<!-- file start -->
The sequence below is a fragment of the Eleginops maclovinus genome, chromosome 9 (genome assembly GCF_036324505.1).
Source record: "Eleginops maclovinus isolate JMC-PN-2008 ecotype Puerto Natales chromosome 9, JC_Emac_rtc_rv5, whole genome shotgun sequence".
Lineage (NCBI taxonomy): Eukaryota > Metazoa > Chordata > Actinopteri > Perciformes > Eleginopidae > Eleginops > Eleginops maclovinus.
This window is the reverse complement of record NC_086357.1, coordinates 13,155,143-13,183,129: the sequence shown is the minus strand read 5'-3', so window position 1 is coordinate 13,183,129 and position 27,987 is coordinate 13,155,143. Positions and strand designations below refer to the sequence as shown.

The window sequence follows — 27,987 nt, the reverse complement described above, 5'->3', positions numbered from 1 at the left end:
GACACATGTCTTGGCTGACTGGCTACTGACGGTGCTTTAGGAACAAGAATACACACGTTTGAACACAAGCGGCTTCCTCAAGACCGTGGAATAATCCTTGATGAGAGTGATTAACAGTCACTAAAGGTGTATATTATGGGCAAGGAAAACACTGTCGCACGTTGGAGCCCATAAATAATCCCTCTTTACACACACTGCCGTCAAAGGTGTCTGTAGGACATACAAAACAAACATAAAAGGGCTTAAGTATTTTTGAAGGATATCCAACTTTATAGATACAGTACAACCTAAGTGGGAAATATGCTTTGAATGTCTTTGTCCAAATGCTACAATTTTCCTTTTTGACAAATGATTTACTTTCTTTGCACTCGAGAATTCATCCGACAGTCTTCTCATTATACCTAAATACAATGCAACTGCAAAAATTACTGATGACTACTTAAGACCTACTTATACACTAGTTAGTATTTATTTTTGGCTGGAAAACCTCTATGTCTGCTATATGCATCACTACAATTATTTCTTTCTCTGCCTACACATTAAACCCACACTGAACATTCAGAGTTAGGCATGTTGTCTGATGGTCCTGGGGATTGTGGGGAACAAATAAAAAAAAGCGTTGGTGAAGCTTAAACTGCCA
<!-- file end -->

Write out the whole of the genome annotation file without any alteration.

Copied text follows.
The sequence below is a fragment of the Eleginops maclovinus genome, chromosome 9 (genome assembly GCF_036324505.1).
Source record: "Eleginops maclovinus isolate JMC-PN-2008 ecotype Puerto Natales chromosome 9, JC_Emac_rtc_rv5, whole genome shotgun sequence".
Lineage (NCBI taxonomy): Eukaryota > Metazoa > Chordata > Actinopteri > Perciformes > Eleginopidae > Eleginops > Eleginops maclovinus.
This window is the reverse complement of record NC_086357.1, coordinates 13,155,143-13,183,129: the sequence shown is the minus strand read 5'-3', so window position 1 is coordinate 13,183,129 and position 27,987 is coordinate 13,155,143. Positions and strand designations below refer to the sequence as shown.

The window sequence follows — 27,987 nt, the reverse complement described above, 5'->3', positions numbered from 1 at the left end:
GACACATGTCTTGGCTGACTGGCTACTGACGGTGCTTTAGGAACAAGAATACACACGTTTGAACACAAGCGGCTTCCTCAAGACCGTGGAATAATCCTTGATGAGAGTGATTAACAGTCACTAAAGGTGTATATTATGGGCAAGGAAAACACTGTCGCACGTTGGAGCCCATAAATAATCCCTCTTTACACACACTGCCGTCAAAGGTGTCTGTAGGACATACAAAACAAACATAAAAGGGCTTAAGTATTTTTGAAGGATATCCAACTTTATAGATACAGTACAACCTAAGTGGGAAATATGCTTTGAATGTCTTTGTCCAAATGCTACAATTTTCCTTTTTGACAAATGATTTACTTTCTTTGCACTCGAGAATTCATCCGACAGTCTTCTCATTATACCTAAATACAATGCAACTGCAAAAATTACTGATGACTACTTAAGACCTACTTATACACTAGTTAGTATTTATTTTTGGCTGGAAAACCTCTATGTCTGCTATATGCATCACTACAATTATTTCTTTCTCTGCCTACACATTAAACCCACACTGAACATTCAGAGTTAGGCATGTTGTCTGATGGTCCTGGGGATTGTGGGGAACAAATAAAAAAAAGCGTTGGTGAAGCTTAAACTGCCA